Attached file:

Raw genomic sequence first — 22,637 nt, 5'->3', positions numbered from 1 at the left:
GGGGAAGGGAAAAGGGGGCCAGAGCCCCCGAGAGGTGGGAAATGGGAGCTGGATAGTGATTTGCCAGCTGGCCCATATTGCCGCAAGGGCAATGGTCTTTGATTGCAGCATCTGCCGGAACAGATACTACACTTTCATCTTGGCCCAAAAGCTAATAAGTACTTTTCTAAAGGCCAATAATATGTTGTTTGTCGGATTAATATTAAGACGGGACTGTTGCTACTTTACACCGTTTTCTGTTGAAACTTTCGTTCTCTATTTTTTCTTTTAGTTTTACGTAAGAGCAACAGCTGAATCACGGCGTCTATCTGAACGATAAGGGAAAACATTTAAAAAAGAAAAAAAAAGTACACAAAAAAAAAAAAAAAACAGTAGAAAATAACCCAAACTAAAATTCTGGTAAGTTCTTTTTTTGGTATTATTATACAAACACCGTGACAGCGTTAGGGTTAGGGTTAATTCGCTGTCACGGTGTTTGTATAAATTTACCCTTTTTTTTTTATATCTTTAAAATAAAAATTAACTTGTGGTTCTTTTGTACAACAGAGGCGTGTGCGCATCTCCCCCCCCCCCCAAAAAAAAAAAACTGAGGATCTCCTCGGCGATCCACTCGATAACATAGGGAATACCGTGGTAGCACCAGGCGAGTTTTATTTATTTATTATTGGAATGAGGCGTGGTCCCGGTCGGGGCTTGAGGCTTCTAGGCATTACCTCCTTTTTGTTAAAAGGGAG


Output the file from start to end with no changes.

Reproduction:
Raw genomic sequence first — 22,637 nt, 5'->3', positions numbered from 1 at the left:
GGGGAAGGGAAAAGGGGGCCAGAGCCCCCGAGAGGTGGGAAATGGGAGCTGGATAGTGATTTGCCAGCTGGCCCATATTGCCGCAAGGGCAATGGTCTTTGATTGCAGCATCTGCCGGAACAGATACTACACTTTCATCTTGGCCCAAAAGCTAATAAGTACTTTTCTAAAGGCCAATAATATGTTGTTTGTCGGATTAATATTAAGACGGGACTGTTGCTACTTTACACCGTTTTCTGTTGAAACTTTCGTTCTCTATTTTTTCTTTTAGTTTTACGTAAGAGCAACAGCTGAATCACGGCGTCTATCTGAACGATAAGGGAAAACATTTAAAAAAGAAAAAAAAAGTACACAAAAAAAAAAAAAAAACAGTAGAAAATAACCCAAACTAAAATTCTGGTAAGTTCTTTTTTTGGTATTATTATACAAACACCGTGACAGCGTTAGGGTTAGGGTTAATTCGCTGTCACGGTGTTTGTATAAATTTACCCTTTTTTTTTTATATCTTTAAAATAAAAATTAACTTGTGGTTCTTTTGTACAACAGAGGCGTGTGCGCATCTCCCCCCCCCCCCAAAAAAAAAAAACTGAGGATCTCCTCGGCGATCCACTCGATAACATAGGGAATACCGTGGTAGCACCAGGCGAGTTTTATTTATTTATTATTGGAATGAGGCGTGGTCCCGGTCGGGGCTTGAGGCTTCTAGGCATTACCTCCTTTTTGTTAAAAGGGAG